Relying primarily on Massachusetts and United States Supreme Court precedent recognizing an expectation of privacy in the whole of an individual’s physical movements, the SJC found that the initial imposition of GPS monitoring as a condition of pretrial release constituted a search under Article 14.[ii] It held that, going forward, the Commonwealth must demonstrate on the particular facts of each individual case that warrantless monitoring is “reasonable” to justify the attachment of a GPS ankle bracelet. Prior to imposing GPS monitoring, a judge must balance the intrusiveness of the monitoring against any legitimate governmental interests. In light of the “severe intrusion” occasioned by around-the-clock GPS monitoring[iii] – which the justices analogized to a modern-day scarlet letter – the SJC cautioned that even monitoring that serves legitimate government interests could be deemed unreasonable.
The SJC also defined narrowly the legitimate interests served by conditions of release imposed pursuant to the bail statute. It concluded that the only permissible goals of pretrial conditions of release in the defendant’s case were “ensuring the defendant’s return to court and his presence at trial, and safeguarding the integrity of the judicial process by protecting witnesses from intimidation and other forms of influence.”[iv] In doing so, the SJC rejected the Commonwealth’s argument that, unlike cash bail, conditions of release imposed under section 58 may serve the goals of generally deterring criminal conduct or addressing dangerousness concerns (the latter being an interest served under section 58A governing dangerousness determinations). As to the latter goal, the SJC appeared to limit the scope of its earlier ruling in Brangan v. Commonwealth, 477 Mass. 691, 706 (2017), that “a judge may not consider a defendant’s alleged dangerousness in setting the amount of bail, although a defendant’s dangerousness may be considered as a factor in setting other conditions of release.”[v] As a result, prosecutors must now be cognizant that general criminal deterrence and dangerousness are not valid interests in imposing GPS monitoring pursuant to the bail statute in most cases.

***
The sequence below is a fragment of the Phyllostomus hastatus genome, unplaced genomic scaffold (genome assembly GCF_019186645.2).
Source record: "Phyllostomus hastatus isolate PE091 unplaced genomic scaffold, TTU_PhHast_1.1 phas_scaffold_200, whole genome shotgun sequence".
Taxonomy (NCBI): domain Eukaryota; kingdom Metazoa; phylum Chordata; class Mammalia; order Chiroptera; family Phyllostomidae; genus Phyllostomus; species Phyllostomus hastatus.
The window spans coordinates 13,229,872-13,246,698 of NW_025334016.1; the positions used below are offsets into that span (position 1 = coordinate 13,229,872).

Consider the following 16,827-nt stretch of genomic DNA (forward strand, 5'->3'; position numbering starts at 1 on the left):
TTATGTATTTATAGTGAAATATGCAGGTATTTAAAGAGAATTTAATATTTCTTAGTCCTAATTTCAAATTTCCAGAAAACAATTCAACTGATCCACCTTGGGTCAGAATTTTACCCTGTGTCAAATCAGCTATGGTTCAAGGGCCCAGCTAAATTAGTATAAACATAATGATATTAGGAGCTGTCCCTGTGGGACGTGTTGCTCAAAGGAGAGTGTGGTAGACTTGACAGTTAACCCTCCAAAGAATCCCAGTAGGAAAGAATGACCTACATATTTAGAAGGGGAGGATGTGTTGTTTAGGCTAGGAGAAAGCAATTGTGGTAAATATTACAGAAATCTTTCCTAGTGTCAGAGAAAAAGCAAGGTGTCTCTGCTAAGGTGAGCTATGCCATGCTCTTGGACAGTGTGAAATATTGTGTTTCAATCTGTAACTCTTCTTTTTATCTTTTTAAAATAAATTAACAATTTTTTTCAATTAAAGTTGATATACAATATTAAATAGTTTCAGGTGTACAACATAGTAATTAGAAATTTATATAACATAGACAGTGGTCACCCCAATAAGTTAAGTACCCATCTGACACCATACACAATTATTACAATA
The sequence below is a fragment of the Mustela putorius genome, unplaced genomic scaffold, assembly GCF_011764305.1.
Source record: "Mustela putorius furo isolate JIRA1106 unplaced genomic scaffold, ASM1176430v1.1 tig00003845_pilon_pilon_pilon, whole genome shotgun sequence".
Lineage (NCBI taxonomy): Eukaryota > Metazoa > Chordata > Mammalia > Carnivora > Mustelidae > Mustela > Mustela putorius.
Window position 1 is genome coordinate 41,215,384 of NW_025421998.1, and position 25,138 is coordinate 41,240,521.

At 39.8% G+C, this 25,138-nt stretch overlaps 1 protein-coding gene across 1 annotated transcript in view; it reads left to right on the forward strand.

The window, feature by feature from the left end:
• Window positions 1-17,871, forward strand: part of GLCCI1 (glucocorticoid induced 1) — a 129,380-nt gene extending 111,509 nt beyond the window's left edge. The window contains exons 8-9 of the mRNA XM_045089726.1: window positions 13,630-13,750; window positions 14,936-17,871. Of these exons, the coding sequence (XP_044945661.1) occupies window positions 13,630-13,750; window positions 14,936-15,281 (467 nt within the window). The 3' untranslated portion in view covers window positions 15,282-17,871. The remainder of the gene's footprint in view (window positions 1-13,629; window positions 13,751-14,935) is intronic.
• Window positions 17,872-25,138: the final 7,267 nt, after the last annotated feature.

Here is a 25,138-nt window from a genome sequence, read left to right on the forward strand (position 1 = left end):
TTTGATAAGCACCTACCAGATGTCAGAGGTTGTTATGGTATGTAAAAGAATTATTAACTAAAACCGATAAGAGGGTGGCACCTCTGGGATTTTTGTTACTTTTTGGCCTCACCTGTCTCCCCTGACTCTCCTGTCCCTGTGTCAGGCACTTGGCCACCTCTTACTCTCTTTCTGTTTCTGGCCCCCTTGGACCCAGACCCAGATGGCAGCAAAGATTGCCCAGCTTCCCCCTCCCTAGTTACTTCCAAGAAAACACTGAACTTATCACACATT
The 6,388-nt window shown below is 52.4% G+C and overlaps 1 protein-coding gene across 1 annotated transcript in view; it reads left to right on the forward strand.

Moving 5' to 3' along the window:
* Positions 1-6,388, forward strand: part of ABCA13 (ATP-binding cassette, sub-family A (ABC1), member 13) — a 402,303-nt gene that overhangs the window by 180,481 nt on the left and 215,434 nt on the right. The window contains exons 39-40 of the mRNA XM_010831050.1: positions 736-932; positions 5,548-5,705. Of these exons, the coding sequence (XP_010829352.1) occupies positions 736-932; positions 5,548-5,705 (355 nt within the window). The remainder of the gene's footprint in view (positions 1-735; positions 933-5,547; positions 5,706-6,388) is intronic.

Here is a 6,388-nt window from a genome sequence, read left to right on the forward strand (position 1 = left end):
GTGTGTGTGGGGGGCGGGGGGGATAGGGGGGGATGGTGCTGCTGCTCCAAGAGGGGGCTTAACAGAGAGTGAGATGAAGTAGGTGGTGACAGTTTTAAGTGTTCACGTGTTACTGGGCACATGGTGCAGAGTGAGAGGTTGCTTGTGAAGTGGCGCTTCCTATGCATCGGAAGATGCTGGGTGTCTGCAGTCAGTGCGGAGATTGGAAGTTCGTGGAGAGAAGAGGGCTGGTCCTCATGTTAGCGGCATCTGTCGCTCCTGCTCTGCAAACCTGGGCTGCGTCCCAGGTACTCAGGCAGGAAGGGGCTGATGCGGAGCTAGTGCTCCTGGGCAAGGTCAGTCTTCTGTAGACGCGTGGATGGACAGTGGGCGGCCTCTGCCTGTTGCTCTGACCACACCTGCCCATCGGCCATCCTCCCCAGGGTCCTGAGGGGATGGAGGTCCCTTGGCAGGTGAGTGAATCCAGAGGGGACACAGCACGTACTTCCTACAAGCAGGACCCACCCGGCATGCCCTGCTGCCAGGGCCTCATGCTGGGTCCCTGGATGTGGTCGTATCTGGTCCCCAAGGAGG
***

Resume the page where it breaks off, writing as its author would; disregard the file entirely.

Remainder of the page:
Broader Implications of Norman